FOUNDATION FOR ECONOMIC EDUCATION – The Biden administration has just introduced the largest increase in the history of the food stamp program (now SNAP, for Supplemental Nutritional Assistance Program).
It will increase benefits by an average of about 25 percent, adding roughly $20 billion a year to its budgetary cost.
Some 42 million current recipients will receive additional assistance and 6 million more will become eligible.
The administration lauded itself for its help to the poor through that greatest-ever expansion in SNAP.
Agriculture Secretary Tom Vilsack said:
“Ensuring low-income families have access to a healthy diet helps prevent disease, supports children in the classroom, reduces health care costs, and more,”
“And the additional money families will spend on groceries helps grow the food economy, creating thousands of new jobs along the way.”
Biden allies also chimed in. Jamie Bussel, of the Robert Wood Johnson Foundation said, “this is totally a game-changing moment,” with “enormous potential to reduce, and potentially eliminate, child hunger and poverty in this country.”
What strikes me, as someone who has studied and written about food stamps for decades, is how such statements are retreads of similar assertions that have been made in the six decades since the program’s 1961 initiation. And many of those assertions are misleading or misapplied to the point where they qualify as fraud.
Nine years ago in The Los Angeles Times, history professors Lisa Levenstein and Jennifer Mittelstadt published “Food stamp fight.” They asserted that “food stamps are essential” because they are necessary to relieve hunger, increasing productivity.
They claimed that, “In 2009, [food stamps] pumped $50 billion into the economy;” and cited a USDA publication’s claims that “Every $5 in new food stamp benefits generates a total of $9.20 in community spending,” and that each “$1 billion of retail food demand by food stamp recipients generates 3,300 farm jobs.”
Forty-six years ago, at a 1975 food stamp hearing, Senator Hubert Humphrey asserted that:
“The food stamp program plays a very critical role in enabling millions of low-income families [to] have a better diet. It plays a very important role in the support of American Agriculture. It also plays a very important role in keeping the economy from sliding into a deeper recession.”
Humphrey supported his claims by citing a Department of Agriculture study of the impact of food stamps in Texas, which he described as follows:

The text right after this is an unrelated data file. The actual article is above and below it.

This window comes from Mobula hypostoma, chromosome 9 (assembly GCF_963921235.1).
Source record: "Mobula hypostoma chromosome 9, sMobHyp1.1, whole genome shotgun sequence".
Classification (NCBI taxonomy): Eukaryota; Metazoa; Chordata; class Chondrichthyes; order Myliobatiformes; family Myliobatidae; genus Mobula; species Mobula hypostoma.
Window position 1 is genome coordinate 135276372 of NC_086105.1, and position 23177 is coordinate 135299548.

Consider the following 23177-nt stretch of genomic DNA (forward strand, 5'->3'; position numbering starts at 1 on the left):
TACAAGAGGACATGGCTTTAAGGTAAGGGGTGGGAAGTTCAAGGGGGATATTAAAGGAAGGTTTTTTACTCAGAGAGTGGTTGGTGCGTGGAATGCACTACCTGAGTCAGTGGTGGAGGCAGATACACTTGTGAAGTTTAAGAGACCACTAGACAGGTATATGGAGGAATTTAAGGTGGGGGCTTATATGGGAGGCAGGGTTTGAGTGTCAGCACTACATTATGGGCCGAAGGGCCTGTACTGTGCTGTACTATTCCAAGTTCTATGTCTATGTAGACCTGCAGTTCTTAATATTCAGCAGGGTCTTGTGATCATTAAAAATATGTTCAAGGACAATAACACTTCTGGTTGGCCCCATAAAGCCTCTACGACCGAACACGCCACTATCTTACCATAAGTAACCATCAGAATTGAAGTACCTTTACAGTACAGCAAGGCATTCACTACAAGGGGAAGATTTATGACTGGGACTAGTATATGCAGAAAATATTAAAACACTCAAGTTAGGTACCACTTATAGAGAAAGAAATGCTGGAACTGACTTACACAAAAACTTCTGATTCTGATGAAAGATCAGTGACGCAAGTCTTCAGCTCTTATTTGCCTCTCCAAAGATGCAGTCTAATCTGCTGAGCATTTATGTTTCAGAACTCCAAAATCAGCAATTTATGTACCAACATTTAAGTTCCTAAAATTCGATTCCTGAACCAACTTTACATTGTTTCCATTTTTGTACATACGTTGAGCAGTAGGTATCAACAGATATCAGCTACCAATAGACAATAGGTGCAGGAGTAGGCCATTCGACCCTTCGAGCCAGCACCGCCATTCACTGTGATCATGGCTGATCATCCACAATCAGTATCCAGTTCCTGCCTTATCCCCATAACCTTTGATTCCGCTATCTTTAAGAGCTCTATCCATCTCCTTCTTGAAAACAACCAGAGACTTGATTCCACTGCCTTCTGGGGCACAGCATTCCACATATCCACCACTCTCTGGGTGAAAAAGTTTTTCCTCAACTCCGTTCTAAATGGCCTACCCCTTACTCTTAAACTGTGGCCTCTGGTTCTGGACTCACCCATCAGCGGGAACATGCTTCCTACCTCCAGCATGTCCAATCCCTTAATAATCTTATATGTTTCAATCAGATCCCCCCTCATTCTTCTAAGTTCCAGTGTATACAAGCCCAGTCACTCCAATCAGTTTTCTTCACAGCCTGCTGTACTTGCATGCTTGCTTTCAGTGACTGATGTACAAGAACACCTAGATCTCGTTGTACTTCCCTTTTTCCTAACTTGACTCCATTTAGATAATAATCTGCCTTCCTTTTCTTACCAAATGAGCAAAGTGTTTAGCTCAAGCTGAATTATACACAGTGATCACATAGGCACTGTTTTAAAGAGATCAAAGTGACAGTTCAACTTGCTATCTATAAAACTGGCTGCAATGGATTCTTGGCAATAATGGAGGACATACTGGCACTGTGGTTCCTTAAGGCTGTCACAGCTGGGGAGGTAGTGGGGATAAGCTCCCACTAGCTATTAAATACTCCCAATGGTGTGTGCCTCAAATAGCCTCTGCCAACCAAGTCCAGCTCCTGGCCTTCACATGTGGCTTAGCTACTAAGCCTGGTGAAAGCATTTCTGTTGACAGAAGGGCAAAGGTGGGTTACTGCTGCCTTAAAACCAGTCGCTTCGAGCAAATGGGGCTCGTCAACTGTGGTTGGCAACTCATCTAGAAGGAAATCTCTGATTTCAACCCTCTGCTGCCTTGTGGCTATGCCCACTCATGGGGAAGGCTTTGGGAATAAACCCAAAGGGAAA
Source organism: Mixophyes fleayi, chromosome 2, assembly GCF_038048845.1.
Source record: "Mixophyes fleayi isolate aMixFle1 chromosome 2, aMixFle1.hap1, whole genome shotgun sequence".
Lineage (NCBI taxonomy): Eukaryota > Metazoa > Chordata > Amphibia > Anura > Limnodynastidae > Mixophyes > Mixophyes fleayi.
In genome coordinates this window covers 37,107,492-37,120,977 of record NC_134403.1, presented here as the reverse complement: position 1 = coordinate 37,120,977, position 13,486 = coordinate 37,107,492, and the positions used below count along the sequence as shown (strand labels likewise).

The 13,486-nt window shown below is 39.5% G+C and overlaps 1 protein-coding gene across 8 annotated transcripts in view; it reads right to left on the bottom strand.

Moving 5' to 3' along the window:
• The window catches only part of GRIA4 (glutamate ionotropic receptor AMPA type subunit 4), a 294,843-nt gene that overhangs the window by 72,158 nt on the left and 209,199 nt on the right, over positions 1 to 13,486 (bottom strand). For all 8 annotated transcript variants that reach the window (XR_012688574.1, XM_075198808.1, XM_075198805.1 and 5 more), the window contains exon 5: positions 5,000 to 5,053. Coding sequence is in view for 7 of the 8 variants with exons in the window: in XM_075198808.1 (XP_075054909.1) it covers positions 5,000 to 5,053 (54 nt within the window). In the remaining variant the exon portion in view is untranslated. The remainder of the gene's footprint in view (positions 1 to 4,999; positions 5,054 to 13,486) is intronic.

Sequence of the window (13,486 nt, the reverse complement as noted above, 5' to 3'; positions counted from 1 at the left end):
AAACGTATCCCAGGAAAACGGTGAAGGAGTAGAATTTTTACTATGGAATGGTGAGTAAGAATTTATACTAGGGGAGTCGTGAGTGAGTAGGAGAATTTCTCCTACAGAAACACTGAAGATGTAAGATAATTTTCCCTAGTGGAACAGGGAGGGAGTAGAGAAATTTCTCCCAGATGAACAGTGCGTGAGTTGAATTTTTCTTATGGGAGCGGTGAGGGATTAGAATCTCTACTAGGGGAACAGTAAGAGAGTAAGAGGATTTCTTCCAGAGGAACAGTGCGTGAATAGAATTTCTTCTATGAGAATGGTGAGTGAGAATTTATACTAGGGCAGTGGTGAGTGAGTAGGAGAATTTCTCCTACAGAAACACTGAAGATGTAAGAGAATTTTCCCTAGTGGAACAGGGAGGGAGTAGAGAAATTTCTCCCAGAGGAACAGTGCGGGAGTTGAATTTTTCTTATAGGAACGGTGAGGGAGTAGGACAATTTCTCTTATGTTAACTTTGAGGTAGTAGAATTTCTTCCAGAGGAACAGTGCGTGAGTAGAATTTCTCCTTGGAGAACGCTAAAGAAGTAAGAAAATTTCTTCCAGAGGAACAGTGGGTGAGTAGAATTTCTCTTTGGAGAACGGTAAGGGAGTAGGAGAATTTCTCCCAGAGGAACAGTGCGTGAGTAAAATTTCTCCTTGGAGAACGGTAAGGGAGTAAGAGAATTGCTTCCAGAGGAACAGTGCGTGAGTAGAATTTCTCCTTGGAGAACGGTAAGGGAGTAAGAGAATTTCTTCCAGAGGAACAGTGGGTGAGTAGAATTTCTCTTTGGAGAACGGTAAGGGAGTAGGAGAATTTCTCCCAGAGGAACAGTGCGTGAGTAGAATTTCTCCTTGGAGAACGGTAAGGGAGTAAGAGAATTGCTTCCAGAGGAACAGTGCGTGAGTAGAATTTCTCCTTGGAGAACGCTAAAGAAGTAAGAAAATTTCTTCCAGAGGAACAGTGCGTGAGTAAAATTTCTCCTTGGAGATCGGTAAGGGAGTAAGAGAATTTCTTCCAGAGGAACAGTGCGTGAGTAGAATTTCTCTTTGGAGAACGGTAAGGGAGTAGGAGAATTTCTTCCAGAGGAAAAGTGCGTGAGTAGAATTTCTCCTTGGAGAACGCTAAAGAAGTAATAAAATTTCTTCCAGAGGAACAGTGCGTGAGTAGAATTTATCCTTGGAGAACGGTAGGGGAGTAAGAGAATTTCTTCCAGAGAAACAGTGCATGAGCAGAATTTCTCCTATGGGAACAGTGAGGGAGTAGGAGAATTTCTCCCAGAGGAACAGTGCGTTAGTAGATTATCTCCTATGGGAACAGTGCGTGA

The study found that $63.9 million in bonus food stamps provided in Texas that year generated $232 [million] in new business in Texas and appeared to generate at least $89 million in business elsewhere in the United States. In addition, the $63.9 million provided in bonus food stamps created 5031 jobs.
Translated nationwide, this could mean that the food stamp program is now responsible for $27 billion in business in the United States each year and 425,000 jobs…Furthermore, consider how much money we would have to spend to support those 425,000 workers and their dependents if they did not have the jobs that the food stamp program has apparently generated.
It is hard to deny the long pedigree of repetition that comprises such defenses of the food stamp program. However, they largely reiterate misunderstanding and misrepresentation when it comes to food consumption, nutrition, agriculture, and its effects on income and job creation.
Food stamp promoters often use the magnitude of food stamp benefits to overstate the resulting increase in food consumption. The key is that food stamps are equivalent to cash for almost all recipients, because virtually everyone would purchase more food than their food stamp allotments, even if they were given cash.
So, for the vast majority, food stamps simply replace money that would have been spent on food anyway, freeing that money to spend however they choose. Consequently, increased food stamp benefits would not increase food consumption by nearly the same amount as the subsidy, but only about the same as giving them money would cause.
Even for families for which food stamps might raise food expenditures compared to cash aid, their nutrition effects are misrepresented. Spending more money on food does not guarantee better nutrition. Studies find little difference between the nutritional adequacy of the diets of low- and higher-income families.
Added food spending also often fails to improve nutrition, as less nutritious but more convenient pre-prepared food is substituted for healthier home-prepared food, and substantial amounts go to health-threatening food and drink.